“A high performing human work place calls for equal attention to Glastonbury and Avalon” ~ Charles E. Smith, PhD.
In King Arthur’s legend, Glastonbury symbolized a visible city and Avalon an invisible city. Each, however, occupied the same physical territory. Only a few individuals like Merlin, the King’s Counsel, knew how to find their way between the two. In fact, most people no longer even knew of Avalon’s existence; let alone how to get there.
By analogy, each of today’s corporations, government agencies, and communities includes these same two dimensions. In a corporation’s visible Glastonbury are found familiar objects and events such as buildings, machines, materials, products, services, vendors, customers, and stock prices. Also there, unfortunately, often reside a host of problems.
In the same companies’ invisible Avalon are relational qualities such as mutual trust, honesty, compassionate listening, forgiveness and reconciliation, caring relationships, cooperation toward grand visions, confidence in the future, alignment among personnel, and commitment to others’ success. Avalon too, harbors difficulties. Both dimensions have their own cultures and structures, forms of energy, and outputs.
Both Glastonbury and Avalon are essential to the vibrant health, genuine success, and continuous improvement of any organization. Glastonbury deals primarily with objective reality — things tangible and countable. Avalon is most concerned with relational realities — neither physical nor easily measurable. Without Glastonbury a corporation cannot offer products and services to its customers. Without Avalon it lacks heart and soul.
Both individuals and organizations move naturally toward higher levels of complexity as they age. At any point in time, too much order, certainty, and predetermined process can suppress energy. So can too much flexibility, looseness, and motion. People need as much energy as possible to achieve their highest purposes. Typically, however, both people and organizations respond to increased complexity by reflexively increasing order and process. When problems are about relationships, they would be better off tending to Avalon. But Avalon approaches such as becoming more flexible, adaptive, and open are not effective when Glastonbury qualities of order and measuring are called for.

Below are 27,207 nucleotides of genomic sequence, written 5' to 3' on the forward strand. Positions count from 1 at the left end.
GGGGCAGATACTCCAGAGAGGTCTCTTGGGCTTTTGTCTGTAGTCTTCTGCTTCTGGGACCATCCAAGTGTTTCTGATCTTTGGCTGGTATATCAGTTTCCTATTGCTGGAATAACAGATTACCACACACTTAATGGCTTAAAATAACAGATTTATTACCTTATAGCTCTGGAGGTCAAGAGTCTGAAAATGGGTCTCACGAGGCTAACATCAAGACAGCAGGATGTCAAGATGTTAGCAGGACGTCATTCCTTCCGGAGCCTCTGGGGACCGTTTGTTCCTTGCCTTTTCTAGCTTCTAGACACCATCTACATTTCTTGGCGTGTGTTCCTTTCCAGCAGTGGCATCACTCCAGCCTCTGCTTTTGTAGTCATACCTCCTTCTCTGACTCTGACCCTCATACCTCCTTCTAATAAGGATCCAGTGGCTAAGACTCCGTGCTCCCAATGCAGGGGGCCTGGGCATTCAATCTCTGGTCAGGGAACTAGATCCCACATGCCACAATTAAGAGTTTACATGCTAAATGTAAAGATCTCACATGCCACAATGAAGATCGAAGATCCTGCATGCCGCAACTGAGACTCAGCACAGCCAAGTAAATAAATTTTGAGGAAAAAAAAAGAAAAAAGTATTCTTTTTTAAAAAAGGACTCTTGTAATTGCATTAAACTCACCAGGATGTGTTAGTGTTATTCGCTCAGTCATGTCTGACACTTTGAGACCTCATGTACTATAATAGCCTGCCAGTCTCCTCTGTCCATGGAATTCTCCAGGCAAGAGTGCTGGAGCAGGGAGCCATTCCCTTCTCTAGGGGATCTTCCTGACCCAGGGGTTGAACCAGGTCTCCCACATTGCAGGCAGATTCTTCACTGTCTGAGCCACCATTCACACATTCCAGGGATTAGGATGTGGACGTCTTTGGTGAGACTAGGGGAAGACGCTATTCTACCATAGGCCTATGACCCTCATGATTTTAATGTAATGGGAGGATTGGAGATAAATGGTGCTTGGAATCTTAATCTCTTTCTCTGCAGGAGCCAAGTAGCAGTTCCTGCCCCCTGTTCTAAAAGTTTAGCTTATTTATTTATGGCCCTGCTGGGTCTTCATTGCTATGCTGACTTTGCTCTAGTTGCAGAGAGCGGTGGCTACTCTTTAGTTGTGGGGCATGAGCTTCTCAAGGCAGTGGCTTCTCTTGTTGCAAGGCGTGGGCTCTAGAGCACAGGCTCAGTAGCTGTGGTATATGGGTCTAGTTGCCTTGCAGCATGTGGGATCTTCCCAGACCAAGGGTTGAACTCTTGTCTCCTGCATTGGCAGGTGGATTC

Raising consciousness of both Avalon and Glastonbury may be confusing since people tend to spend their lives seeing the world from one place or the other. As the new category of thought gets clearer, people experience changes and they become more able to operate from a place that recognizes both realities at once.
People tend to think in either/or terms, especially under pressure. In the ‘business as usual’ universe, people rarely speak the truth from their hearts. They stick to the language of business. While many people are quite willing to talk about Avalon, this is deceptive because they are not willing to go there experientially. They often need to be led into this unfamiliar territory, and may need to change their usual rules of engagement. In organizations, only a few take on that kind of dual leadership, as most corporate measurement and reward systems place the greatest value on Glastonbury.
Merlin’s power comes from the ability to see both sides fully — to hold opposites in the mind with equal attention. This takes commitment and practice, and is as much about physical realities as about relationships.